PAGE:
A lot of the products we use – from the clothes on your back, the food you eat, and the car you drive – is made using the world’s natural resources. We depend on these commodities and as the world’s population increases, we require increasing amounts of industrial and agricultural raw materials.
People have been trading goods for millennia in marketplaces across the globe. Today, some of the most commonly traded commodities include:
The stuff used to make your clothes! Cotton is one of the oldest known fibres and the leading producers of the soft fibre are China, India and the United States.
The most abundant metallic element in the Earth’s crust, this commodity is used in electronics, transport, construction, cooking utensils and food packaging. It is mined primarily in tropical parts of the world, with the largest known reserves located in the African country of Guinea.
Fun Fact: Coffee beans aren’t beans at all; rather they are the seeds inside the fruit borne by coffee trees. This cash crop only grows in latitudes between the Tropic of Cancer and Capricorn, and Brazil is by far the world’s largest coffee exporter, responsible for a third of global coffee exports!
Enter the Supercycle
Generally, countries need increasing amounts of raw materials as they industrialize, followed by decreasing amounts as they transition from a manufacturing-based economy to a service-based economy.
Since the turn of the century we have seen a surge in commodity prices, enough so that economists believe that we are in the midst of a commodity supercycle.
The idea of a supercycle comes from the work of Nikolai Kondratiev from Russia and Joseph Schumpeter from the U.S. Kondratiev in particular described economic activity as occurring in long waves, or cycles, spanning 40 to 60 years. A Kondratiev wave is similar to a business cycle, with alternating high and low growth, just on a larger time frame.
If we were to apply the idea of a supercycle to commodities, we can understand it as a movement in commodity prices that takes the form of a business cycle, with alternating periods of low and high growth.
In the chart below you can see the movement in the price of a basket of commodities going as far back as 1900. Clearly there are periods of low growth and periods of high growth. While the overwhelming trend for commodity prices is negative, i.e. commodities get cheaper over time; it is clear that since 2000 commodities have done very well. This strong rise in prices for everything from oil to cotton to iron ore is what prompted economists and investment analysts to dub this period a commodity supercycle.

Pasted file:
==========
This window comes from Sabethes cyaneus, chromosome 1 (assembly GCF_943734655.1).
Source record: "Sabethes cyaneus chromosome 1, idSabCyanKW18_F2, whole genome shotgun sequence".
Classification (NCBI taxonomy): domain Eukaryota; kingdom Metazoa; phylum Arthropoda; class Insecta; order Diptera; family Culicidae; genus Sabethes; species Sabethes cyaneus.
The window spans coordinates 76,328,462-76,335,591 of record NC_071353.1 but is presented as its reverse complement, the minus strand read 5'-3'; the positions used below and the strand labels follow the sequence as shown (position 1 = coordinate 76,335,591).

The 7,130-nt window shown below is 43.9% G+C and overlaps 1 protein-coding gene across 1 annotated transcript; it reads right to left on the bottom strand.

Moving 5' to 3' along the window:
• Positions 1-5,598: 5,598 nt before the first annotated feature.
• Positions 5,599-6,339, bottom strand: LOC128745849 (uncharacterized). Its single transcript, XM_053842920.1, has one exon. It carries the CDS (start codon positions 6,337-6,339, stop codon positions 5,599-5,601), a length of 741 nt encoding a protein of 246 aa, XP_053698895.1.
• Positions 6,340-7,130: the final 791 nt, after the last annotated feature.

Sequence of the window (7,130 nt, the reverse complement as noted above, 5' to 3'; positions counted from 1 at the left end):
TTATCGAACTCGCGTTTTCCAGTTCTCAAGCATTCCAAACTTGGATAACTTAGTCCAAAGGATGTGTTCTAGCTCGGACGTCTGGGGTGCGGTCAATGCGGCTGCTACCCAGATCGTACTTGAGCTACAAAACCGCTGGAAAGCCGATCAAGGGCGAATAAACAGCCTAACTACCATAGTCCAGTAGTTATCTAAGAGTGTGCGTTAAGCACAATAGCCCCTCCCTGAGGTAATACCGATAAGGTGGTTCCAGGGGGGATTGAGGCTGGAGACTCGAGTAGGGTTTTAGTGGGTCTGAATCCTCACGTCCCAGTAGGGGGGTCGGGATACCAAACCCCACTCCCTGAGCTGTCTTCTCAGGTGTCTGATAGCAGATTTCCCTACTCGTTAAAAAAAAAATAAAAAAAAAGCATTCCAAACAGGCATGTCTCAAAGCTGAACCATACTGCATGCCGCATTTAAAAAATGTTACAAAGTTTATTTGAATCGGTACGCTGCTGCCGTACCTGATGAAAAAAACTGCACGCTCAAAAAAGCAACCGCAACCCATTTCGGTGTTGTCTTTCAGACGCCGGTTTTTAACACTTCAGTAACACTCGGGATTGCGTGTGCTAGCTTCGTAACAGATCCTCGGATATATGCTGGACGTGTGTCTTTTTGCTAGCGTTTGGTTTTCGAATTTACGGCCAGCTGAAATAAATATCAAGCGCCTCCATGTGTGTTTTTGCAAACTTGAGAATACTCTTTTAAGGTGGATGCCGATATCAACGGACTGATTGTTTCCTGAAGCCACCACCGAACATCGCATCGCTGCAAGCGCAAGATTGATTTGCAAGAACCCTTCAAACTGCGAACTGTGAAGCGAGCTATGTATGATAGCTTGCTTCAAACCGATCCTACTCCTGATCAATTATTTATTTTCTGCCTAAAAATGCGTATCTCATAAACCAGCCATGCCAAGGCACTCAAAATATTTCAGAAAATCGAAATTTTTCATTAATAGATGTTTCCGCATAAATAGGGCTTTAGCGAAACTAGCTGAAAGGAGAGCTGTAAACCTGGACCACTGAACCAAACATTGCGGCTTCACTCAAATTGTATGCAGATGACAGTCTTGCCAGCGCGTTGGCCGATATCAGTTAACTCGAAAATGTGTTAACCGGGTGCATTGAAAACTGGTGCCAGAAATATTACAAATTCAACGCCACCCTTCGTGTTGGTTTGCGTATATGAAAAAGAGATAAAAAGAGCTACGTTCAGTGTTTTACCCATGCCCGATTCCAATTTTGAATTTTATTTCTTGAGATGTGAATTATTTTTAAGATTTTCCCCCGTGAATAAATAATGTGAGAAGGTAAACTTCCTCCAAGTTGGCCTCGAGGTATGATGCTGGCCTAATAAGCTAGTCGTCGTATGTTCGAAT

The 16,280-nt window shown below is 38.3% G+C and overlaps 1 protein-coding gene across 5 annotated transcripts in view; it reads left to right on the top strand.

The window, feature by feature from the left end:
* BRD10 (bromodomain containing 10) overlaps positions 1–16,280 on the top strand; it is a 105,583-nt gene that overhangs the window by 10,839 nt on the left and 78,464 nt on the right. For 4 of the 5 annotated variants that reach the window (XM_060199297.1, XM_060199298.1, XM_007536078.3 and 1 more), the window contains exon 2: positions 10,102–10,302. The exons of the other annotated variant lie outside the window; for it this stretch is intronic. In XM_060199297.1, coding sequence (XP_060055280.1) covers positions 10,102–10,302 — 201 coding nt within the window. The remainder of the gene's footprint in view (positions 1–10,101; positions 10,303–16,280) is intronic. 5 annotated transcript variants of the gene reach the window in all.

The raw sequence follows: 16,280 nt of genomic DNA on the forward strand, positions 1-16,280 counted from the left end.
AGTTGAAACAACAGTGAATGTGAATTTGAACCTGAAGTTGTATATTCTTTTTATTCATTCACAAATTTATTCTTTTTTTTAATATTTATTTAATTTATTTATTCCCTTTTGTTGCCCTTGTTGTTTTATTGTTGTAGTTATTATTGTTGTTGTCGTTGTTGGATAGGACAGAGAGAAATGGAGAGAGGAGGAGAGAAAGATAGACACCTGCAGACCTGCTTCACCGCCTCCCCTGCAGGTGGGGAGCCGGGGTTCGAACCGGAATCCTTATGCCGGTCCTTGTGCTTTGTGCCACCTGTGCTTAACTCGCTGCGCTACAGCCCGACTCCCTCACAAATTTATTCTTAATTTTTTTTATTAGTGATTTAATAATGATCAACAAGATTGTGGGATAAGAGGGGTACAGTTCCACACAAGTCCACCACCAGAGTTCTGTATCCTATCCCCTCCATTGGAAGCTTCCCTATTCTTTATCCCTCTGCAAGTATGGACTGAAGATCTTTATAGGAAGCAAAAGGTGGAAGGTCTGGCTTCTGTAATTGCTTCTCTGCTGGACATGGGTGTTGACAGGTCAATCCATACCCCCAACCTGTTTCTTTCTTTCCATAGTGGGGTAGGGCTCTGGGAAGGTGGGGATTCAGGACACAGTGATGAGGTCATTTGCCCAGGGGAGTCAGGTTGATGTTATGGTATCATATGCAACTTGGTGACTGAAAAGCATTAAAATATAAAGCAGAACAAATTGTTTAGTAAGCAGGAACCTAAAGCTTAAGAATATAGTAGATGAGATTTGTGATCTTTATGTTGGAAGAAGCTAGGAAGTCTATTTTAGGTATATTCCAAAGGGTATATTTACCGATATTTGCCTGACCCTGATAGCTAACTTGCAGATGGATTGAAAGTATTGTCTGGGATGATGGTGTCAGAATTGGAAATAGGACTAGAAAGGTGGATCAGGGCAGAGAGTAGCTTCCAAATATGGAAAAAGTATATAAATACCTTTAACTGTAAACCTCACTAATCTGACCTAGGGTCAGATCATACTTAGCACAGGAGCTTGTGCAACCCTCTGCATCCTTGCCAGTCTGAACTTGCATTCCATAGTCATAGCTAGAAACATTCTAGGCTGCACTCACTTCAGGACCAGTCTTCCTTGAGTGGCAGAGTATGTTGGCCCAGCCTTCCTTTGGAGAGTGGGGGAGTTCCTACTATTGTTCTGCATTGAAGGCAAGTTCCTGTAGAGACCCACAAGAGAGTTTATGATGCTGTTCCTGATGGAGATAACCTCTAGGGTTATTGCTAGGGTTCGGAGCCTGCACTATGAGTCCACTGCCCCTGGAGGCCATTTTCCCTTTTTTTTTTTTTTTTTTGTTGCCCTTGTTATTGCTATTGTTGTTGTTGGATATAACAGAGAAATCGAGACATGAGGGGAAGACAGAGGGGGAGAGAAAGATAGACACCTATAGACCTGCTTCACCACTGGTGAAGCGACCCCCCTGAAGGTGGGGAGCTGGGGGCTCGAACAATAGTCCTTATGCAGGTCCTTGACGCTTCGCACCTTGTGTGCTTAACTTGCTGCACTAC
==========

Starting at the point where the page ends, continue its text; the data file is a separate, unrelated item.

Within a supercycle there is always short term unpredictability, often due to unforeseen factors like war or technological advancement.
For commodities, a war or some improvement in shipping/transportation would lead to a rise in demand for natural resources. At the same time, commodity supply tends to lag behind demand. For goods such as industrial metals, which have to be pulled out of the Earth, it can take years for new sources of supply to be realized. As a result, supply fails to meet increased demand and prices rise.
So a 100 year trend of falling commodity prices has given way to a trend of rising prices or “The Great Paradigm Shift” as GMO, a financial asset management firm, calls it. What’s the problem?
While most investors’ have been focused on what stocks are doing, commodities have quietly taken a tumble. Oil and natural gas prices have plunged, as have prices for basic materials such as copper, nickel and iron ore. What everyone wants to know is…is this the end of the commodity supercyle?
Since the beginning of the 21st century, emerging market demand for commodities has been driving prices higher. China’s rapid industrialization overwhelmed the market, their demand sending a shock through the market that may have caused prices to surge higher and higher. Since it can take a decade to develop a mine, commodity demand and supply can remain out of equilibrium for a long time.
As a big player on the scene, the recent slowdown in Chinese economic activity likely contributed to the decline in commodity prices. The Chinese economy slowed from 11% to about 7%. Growth is also faltering elsewhere, Japan is in recession, India’s economy is shaky and Russia is being squeezed tighter and tighter through a combination of economic sanctions and the repercussions of falling oil prices.
The answer to whether or not the commodity supercycle depends on who you ask. Some say it is over, and others, who are more bullish on commodities, say prices can and will continue to rise.
It seems unlikely that prices will surge much higher. With global growth so uncertain it is hard to see where the upward impetus will come from. The euro area is scared to death of deflation and energy prices are at record lows. With such soggy growth prospects one wouldn’t bet on the supercycle continuing in the near future.
It is conceivable that commodities could experience another up-leg if conditions change. Whatever you believe, if you want to invest in commodities it’s best to go for the lowest cost, least-leveraged producers. They have the ability to make big profits when times are good and manageable debt means they can better weather lean times. You never know, it might be a decade before the next up-leg. Hang in there!